Academic libraries have gotten good at providing group study rooms. Their websites follow suit, providing online reservation systems that reveal these valuable spaces. What do library websites have to say about the rest of the library — learning commons, traditional reading rooms, carrels, seats in cafes, and other non-reservable spaces? Often, not much.
Given recent investments in library architecture — new and renovated buildings — that’s weird. It’s as if library websites don’t know what libraries have been up to lately. Reservation systems have obvious calls-to-action. Lounges and reading rooms don’t, but they still deserve attention from library websites. Some universities have started to figure this out. See how the websites of North Carolina State University Libraries and other libraries are helping users discover learning spaces.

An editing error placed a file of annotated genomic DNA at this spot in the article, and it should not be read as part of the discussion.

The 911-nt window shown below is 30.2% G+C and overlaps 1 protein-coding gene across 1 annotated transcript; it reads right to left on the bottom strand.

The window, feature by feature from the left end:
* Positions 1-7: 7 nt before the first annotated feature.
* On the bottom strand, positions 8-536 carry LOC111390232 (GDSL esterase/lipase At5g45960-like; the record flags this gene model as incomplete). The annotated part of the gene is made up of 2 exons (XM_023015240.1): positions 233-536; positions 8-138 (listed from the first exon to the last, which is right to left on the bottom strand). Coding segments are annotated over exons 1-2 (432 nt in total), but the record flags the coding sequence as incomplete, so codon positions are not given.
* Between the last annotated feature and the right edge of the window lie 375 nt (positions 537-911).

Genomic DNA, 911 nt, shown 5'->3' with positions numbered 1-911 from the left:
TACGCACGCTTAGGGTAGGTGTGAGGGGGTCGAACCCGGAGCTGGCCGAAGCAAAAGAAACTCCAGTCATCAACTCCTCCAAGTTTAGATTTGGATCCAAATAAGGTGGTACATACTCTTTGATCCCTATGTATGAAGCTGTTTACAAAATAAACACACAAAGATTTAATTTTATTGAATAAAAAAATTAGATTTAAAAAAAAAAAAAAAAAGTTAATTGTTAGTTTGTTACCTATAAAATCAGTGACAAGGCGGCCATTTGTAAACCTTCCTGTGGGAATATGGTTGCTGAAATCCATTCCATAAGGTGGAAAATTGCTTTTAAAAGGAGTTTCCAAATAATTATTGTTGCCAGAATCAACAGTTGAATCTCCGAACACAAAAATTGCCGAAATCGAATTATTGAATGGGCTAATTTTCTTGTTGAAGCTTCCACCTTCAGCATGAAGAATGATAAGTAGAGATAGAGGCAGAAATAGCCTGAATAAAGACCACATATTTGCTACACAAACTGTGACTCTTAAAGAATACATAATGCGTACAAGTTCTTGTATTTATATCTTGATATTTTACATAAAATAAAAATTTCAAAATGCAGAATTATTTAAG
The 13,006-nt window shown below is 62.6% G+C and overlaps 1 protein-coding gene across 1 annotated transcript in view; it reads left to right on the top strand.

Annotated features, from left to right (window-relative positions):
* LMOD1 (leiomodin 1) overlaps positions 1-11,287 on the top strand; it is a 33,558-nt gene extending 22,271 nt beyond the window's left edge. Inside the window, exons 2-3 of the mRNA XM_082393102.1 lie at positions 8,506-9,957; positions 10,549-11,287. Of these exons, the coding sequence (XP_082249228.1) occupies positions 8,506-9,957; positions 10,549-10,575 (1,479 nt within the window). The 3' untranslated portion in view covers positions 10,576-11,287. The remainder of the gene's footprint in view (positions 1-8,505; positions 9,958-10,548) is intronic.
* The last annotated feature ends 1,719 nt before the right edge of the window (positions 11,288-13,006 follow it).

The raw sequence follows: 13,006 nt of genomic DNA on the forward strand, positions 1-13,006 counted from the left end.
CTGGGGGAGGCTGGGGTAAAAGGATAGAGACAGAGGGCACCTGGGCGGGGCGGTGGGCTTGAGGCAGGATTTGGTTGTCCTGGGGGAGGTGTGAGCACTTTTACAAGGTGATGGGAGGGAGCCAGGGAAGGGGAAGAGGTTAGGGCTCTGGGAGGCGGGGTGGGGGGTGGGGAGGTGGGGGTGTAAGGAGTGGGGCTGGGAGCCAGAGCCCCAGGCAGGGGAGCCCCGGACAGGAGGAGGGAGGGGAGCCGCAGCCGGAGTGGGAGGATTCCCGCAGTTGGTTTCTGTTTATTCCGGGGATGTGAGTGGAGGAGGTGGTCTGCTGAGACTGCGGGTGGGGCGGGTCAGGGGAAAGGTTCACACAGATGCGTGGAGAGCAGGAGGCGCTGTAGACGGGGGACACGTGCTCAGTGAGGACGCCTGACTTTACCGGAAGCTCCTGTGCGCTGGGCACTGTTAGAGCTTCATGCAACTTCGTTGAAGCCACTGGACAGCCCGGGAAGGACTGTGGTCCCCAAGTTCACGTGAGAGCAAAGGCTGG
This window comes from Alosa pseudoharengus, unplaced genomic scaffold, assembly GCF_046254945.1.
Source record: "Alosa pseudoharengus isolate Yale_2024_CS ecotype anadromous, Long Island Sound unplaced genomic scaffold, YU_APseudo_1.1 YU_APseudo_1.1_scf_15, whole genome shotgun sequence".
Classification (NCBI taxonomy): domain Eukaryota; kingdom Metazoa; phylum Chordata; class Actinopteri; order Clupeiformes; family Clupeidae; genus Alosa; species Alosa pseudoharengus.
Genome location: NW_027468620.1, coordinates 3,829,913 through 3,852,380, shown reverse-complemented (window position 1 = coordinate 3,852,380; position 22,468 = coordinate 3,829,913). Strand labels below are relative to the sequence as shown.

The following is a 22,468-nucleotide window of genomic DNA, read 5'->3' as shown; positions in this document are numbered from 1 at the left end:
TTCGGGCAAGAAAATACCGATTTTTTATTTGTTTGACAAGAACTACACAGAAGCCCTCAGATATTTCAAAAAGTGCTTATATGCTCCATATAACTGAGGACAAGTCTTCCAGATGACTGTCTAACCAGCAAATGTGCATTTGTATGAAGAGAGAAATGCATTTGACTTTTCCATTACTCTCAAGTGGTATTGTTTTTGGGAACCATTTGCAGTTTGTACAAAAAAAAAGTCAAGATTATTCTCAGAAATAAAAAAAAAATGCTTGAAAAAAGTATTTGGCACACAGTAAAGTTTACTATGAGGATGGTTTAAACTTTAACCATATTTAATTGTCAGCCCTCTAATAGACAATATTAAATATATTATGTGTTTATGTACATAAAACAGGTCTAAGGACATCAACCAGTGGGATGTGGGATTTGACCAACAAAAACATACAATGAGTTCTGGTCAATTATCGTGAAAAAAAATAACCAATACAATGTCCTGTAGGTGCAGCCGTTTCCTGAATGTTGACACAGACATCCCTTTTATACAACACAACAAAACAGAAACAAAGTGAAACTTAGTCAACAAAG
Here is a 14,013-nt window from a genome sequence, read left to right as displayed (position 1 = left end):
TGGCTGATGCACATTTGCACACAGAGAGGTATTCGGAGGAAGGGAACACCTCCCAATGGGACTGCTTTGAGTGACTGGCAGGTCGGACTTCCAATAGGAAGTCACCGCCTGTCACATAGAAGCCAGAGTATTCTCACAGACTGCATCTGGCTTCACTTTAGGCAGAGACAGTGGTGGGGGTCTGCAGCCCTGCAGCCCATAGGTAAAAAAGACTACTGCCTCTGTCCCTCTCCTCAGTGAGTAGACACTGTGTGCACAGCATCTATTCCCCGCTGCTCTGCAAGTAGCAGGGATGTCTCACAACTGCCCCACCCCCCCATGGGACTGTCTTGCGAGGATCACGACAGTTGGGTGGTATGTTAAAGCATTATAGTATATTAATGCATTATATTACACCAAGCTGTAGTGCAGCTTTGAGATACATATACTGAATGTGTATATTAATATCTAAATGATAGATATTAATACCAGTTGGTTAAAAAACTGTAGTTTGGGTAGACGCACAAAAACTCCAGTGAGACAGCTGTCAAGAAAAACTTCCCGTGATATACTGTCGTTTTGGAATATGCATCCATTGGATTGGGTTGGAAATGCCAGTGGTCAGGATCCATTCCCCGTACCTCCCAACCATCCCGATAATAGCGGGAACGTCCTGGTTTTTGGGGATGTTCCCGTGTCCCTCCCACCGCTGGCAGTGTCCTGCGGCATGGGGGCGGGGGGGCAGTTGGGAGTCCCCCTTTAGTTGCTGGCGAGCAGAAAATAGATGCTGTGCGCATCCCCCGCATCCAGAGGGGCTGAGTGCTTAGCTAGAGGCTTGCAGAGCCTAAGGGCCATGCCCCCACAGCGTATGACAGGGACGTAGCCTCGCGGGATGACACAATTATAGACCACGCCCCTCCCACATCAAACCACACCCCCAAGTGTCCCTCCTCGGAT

What you’ll learn:
- The state of the art in showcasing physical spaces in libraries
- How websites can cope with the interaction-design challenge of no easy calls-to-action
- The importance of focusing your website on your organization’s top strategic goals